Text / Technical Report: Klamath River Dam Removal Study - Sediment Transport DREAM-1 Simulation

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Item Information.

Title
Technical Report: Klamath River Dam Removal Study - Sediment Transport DREAM-1 Simulation
Creator
Stillwater Sciences
Date Created and/or Issued
10/1/08
Publication Information
Stillwater Sciences
Contributing Institution
UC Riverside, Library, Water Resources Collections and Archives
Collection
Clearinghouse for Dam Removal Information (CDRI)
Rights Information
Copyrighted
Transmission or reproduction of materials protected by copyright beyond that allowed by fair use requires the written permission of the copyright owners. Works not in the public domain cannot be commercially exploited without permission of the copyright owner. Responsibility for any use rests exclusively with the user.
Description
Scope/Content: Abstract: Iron Gate, Copco 1, Copco 2, and J.C. Boyle dams, located on the Klamath River in Oregon and California downstream of Upper Klamath Lake, are under consideration for possible removal. Data collected to date indicate that 11.5 to 15.3 million m3 (15 to 20 million cubic yards) of deposits are stored within the four reservoirs (Eilers and Gubala 2003; GEC 2006). Unlike the other mid- to large-sized dam removal projects in the U.S. (e.g., Marmot Dam on the Sandy River, Oregon; dams on the Elwha River, Washington; Matilija Dam on Ventura Creek, California; and San Clemente Dam on Carmel River, California), the deposits in the above four reservoirs on the Klamath River have a high water content (~ 80% by volume), and the majority of the sediment particles are fine-grained (i.e., in the silt and clay range), while the composition of the Klamath River channel bed downstream of these dams are cobble sized (e.g., Stillwater Sciences 2004; Cui et al. 2005; GEC 2006; Shannon and Wilson Inc. 2006). As a result, if the deposits are released downstream, high suspended sediment concentrations and their associated biological impacts due to the quick release of fine sediment will most likely be the major concern (GEC 2006), while concerns for downstream sediment deposition common to other dam removal projects will be minor, as demonstrated by the "worst-case-scenario" assumption analyses conducted in Stillwater Sciences (2004).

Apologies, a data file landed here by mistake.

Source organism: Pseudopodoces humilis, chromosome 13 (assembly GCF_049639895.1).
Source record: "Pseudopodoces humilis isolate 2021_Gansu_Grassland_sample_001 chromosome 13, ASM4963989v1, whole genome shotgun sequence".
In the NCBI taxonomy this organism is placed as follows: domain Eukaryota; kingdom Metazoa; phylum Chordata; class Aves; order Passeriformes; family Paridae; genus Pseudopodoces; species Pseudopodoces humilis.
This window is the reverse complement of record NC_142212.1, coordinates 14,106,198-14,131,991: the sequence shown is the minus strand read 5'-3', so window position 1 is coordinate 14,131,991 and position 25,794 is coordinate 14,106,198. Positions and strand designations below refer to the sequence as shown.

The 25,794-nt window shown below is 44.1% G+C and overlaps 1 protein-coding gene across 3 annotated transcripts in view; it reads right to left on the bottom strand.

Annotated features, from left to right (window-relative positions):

Scope/Content: Author affiliation: Stillwater Sciences
Type
text
Identifier
ark:/86086/n2br8rn9
951
Language
English
eng
Subject
Ecology and river restoration
Sediment and channel dynamics
Dams
Dam retirement
Place
Klamath River, CA
Klamath River, OR
Copco 1 Dam
Copco 2 Dam
Iron Gate Dam
J.C. Boyle Dam

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